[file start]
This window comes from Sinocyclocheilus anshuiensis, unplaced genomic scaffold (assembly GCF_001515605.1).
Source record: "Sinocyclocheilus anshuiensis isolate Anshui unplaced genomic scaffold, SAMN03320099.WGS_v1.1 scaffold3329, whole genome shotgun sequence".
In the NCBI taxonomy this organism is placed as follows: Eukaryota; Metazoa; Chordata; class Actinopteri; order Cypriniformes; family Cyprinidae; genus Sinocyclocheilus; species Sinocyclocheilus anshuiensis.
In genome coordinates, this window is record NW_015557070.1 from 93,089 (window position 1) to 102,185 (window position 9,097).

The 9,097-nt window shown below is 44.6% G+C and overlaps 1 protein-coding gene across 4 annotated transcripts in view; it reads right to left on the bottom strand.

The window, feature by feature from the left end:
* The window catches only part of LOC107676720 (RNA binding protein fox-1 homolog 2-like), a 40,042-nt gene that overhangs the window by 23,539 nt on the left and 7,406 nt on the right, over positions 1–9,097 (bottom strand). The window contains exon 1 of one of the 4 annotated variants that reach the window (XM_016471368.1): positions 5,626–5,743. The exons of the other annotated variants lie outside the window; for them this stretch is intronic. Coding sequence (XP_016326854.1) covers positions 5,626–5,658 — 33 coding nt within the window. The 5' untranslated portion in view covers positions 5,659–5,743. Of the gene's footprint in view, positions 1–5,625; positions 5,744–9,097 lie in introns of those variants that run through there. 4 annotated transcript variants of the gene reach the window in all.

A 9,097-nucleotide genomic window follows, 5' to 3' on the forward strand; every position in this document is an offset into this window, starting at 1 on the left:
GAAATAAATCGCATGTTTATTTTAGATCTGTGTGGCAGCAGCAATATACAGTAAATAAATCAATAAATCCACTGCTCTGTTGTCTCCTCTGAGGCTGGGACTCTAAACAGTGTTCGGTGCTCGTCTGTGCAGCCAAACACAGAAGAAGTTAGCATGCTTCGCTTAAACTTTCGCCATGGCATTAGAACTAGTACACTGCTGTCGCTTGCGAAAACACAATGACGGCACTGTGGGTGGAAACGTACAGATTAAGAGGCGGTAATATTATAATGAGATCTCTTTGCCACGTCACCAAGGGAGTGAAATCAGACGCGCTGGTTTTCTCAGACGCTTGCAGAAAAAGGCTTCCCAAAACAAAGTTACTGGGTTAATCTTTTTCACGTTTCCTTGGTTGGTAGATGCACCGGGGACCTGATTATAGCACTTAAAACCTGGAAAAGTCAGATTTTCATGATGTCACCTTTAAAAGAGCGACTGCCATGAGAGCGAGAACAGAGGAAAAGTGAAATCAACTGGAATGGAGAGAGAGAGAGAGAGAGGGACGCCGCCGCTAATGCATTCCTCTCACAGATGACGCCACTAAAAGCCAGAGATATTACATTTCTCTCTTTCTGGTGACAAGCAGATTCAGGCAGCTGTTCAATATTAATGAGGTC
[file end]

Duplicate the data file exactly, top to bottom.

This window comes from Sinocyclocheilus anshuiensis, unplaced genomic scaffold (assembly GCF_001515605.1).
Source record: "Sinocyclocheilus anshuiensis isolate Anshui unplaced genomic scaffold, SAMN03320099.WGS_v1.1 scaffold3329, whole genome shotgun sequence".
In the NCBI taxonomy this organism is placed as follows: Eukaryota; Metazoa; Chordata; class Actinopteri; order Cypriniformes; family Cyprinidae; genus Sinocyclocheilus; species Sinocyclocheilus anshuiensis.
In genome coordinates, this window is record NW_015557070.1 from 93,089 (window position 1) to 102,185 (window position 9,097).

The 9,097-nt window shown below is 44.6% G+C and overlaps 1 protein-coding gene across 4 annotated transcripts in view; it reads right to left on the bottom strand.

The window, feature by feature from the left end:
* The window catches only part of LOC107676720 (RNA binding protein fox-1 homolog 2-like), a 40,042-nt gene that overhangs the window by 23,539 nt on the left and 7,406 nt on the right, over positions 1–9,097 (bottom strand). The window contains exon 1 of one of the 4 annotated variants that reach the window (XM_016471368.1): positions 5,626–5,743. The exons of the other annotated variants lie outside the window; for them this stretch is intronic. Coding sequence (XP_016326854.1) covers positions 5,626–5,658 — 33 coding nt within the window. The 5' untranslated portion in view covers positions 5,659–5,743. Of the gene's footprint in view, positions 1–5,625; positions 5,744–9,097 lie in introns of those variants that run through there. 4 annotated transcript variants of the gene reach the window in all.

A 9,097-nucleotide genomic window follows, 5' to 3' on the forward strand; every position in this document is an offset into this window, starting at 1 on the left:
GAAATAAATCGCATGTTTATTTTAGATCTGTGTGGCAGCAGCAATATACAGTAAATAAATCAATAAATCCACTGCTCTGTTGTCTCCTCTGAGGCTGGGACTCTAAACAGTGTTCGGTGCTCGTCTGTGCAGCCAAACACAGAAGAAGTTAGCATGCTTCGCTTAAACTTTCGCCATGGCATTAGAACTAGTACACTGCTGTCGCTTGCGAAAACACAATGACGGCACTGTGGGTGGAAACGTACAGATTAAGAGGCGGTAATATTATAATGAGATCTCTTTGCCACGTCACCAAGGGAGTGAAATCAGACGCGCTGGTTTTCTCAGACGCTTGCAGAAAAAGGCTTCCCAAAACAAAGTTACTGGGTTAATCTTTTTCACGTTTCCTTGGTTGGTAGATGCACCGGGGACCTGATTATAGCACTTAAAACCTGGAAAAGTCAGATTTTCATGATGTCACCTTTAAAAGAGCGACTGCCATGAGAGCGAGAACAGAGGAAAAGTGAAATCAACTGGAATGGAGAGAGAGAGAGAGAGAGGGACGCCGCCGCTAATGCATTCCTCTCACAGATGACGCCACTAAAAGCCAGAGATATTACATTTCTCTCTTTCTGGTGACAAGCAGATTCAGGCAGCTGTTCAATATTAATGAGGTC